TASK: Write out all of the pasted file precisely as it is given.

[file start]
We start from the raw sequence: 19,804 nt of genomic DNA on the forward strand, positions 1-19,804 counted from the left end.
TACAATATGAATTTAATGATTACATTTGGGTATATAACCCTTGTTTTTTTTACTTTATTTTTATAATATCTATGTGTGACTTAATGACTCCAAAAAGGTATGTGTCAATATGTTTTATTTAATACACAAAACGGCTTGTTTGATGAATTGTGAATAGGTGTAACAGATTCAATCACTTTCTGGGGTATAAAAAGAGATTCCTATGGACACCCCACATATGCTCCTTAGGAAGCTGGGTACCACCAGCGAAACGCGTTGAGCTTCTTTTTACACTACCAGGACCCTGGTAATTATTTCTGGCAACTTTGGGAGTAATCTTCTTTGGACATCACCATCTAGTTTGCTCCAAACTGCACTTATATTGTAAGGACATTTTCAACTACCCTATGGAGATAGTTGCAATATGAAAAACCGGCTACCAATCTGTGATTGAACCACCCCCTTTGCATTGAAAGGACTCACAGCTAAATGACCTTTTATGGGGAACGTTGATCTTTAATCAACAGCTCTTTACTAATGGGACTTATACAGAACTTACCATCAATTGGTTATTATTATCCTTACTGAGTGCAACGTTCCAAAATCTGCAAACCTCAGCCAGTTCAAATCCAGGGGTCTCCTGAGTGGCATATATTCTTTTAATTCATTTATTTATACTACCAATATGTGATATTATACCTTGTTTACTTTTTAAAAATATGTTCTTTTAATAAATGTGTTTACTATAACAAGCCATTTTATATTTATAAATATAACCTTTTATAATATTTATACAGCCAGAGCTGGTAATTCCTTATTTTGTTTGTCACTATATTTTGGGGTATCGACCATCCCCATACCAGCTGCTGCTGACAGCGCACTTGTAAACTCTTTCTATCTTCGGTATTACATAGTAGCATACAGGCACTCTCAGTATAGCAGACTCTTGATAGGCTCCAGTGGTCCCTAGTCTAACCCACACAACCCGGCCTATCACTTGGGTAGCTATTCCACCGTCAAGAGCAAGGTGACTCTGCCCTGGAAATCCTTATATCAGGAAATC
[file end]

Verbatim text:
We start from the raw sequence: 19,804 nt of genomic DNA on the forward strand, positions 1-19,804 counted from the left end.
TACAATATGAATTTAATGATTACATTTGGGTATATAACCCTTGTTTTTTTTACTTTATTTTTATAATATCTATGTGTGACTTAATGACTCCAAAAAGGTATGTGTCAATATGTTTTATTTAATACACAAAACGGCTTGTTTGATGAATTGTGAATAGGTGTAACAGATTCAATCACTTTCTGGGGTATAAAAAGAGATTCCTATGGACACCCCACATATGCTCCTTAGGAAGCTGGGTACCACCAGCGAAACGCGTTGAGCTTCTTTTTACACTACCAGGACCCTGGTAATTATTTCTGGCAACTTTGGGAGTAATCTTCTTTGGACATCACCATCTAGTTTGCTCCAAACTGCACTTATATTGTAAGGACATTTTCAACTACCCTATGGAGATAGTTGCAATATGAAAAACCGGCTACCAATCTGTGATTGAACCACCCCCTTTGCATTGAAAGGACTCACAGCTAAATGACCTTTTATGGGGAACGTTGATCTTTAATCAACAGCTCTTTACTAATGGGACTTATACAGAACTTACCATCAATTGGTTATTATTATCCTTACTGAGTGCAACGTTCCAAAATCTGCAAACCTCAGCCAGTTCAAATCCAGGGGTCTCCTGAGTGGCATATATTCTTTTAATTCATTTATTTATACTACCAATATGTGATATTATACCTTGTTTACTTTTTAAAAATATGTTCTTTTAATAAATGTGTTTACTATAACAAGCCATTTTATATTTATAAATATAACCTTTTATAATATTTATACAGCCAGAGCTGGTAATTCCTTATTTTGTTTGTCACTATATTTTGGGGTATCGACCATCCCCATACCAGCTGCTGCTGACAGCGCACTTGTAAACTCTTTCTATCTTCGGTATTACATAGTAGCATACAGGCACTCTCAGTATAGCAGACTCTTGATAGGCTCCAGTGGTCCCTAGTCTAACCCACACAACCCGGCCTATCACTTGGGTAGCTATTCCACCGTCAAGAGCAAGGTGACTCTGCCCTGGAAATCCTTATATCAGGAAATC